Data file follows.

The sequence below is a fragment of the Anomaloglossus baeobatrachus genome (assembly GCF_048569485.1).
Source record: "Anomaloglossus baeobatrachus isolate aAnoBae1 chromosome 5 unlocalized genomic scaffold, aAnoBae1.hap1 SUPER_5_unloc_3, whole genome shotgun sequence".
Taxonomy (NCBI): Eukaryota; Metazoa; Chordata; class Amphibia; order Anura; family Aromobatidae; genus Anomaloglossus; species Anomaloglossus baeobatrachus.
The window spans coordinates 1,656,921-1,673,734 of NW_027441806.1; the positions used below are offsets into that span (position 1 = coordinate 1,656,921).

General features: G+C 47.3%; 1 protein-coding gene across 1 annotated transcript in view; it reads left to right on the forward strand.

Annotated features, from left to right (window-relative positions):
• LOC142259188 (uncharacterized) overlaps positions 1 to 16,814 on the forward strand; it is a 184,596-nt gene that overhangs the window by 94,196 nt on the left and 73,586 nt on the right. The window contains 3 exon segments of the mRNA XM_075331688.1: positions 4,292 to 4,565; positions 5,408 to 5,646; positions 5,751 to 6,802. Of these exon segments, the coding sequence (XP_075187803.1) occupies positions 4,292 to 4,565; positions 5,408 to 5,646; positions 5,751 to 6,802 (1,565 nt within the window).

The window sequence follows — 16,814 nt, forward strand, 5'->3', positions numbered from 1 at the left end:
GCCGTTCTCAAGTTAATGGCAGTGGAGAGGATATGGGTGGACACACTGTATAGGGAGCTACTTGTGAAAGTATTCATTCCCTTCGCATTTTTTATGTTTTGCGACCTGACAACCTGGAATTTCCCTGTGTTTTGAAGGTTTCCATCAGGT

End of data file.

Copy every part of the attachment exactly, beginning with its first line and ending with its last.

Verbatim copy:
The sequence below is a fragment of the Anomaloglossus baeobatrachus genome (assembly GCF_048569485.1).
Source record: "Anomaloglossus baeobatrachus isolate aAnoBae1 chromosome 5 unlocalized genomic scaffold, aAnoBae1.hap1 SUPER_5_unloc_3, whole genome shotgun sequence".
Taxonomy (NCBI): Eukaryota; Metazoa; Chordata; class Amphibia; order Anura; family Aromobatidae; genus Anomaloglossus; species Anomaloglossus baeobatrachus.
The window spans coordinates 1,656,921-1,673,734 of NW_027441806.1; the positions used below are offsets into that span (position 1 = coordinate 1,656,921).

General features: G+C 47.3%; 1 protein-coding gene across 1 annotated transcript in view; it reads left to right on the forward strand.

Annotated features, from left to right (window-relative positions):
• LOC142259188 (uncharacterized) overlaps positions 1 to 16,814 on the forward strand; it is a 184,596-nt gene that overhangs the window by 94,196 nt on the left and 73,586 nt on the right. The window contains 3 exon segments of the mRNA XM_075331688.1: positions 4,292 to 4,565; positions 5,408 to 5,646; positions 5,751 to 6,802. Of these exon segments, the coding sequence (XP_075187803.1) occupies positions 4,292 to 4,565; positions 5,408 to 5,646; positions 5,751 to 6,802 (1,565 nt within the window).

The window sequence follows — 16,814 nt, forward strand, 5'->3', positions numbered from 1 at the left end:
GCCGTTCTCAAGTTAATGGCAGTGGAGAGGATATGGGTGGACACACTGTATAGGGAGCTACTTGTGAAAGTATTCATTCCCTTCGCATTTTTTATGTTTTGCGACCTGACAACCTGGAATTTCCCTGTGTTTTGAAGGTTTCCATCAGGT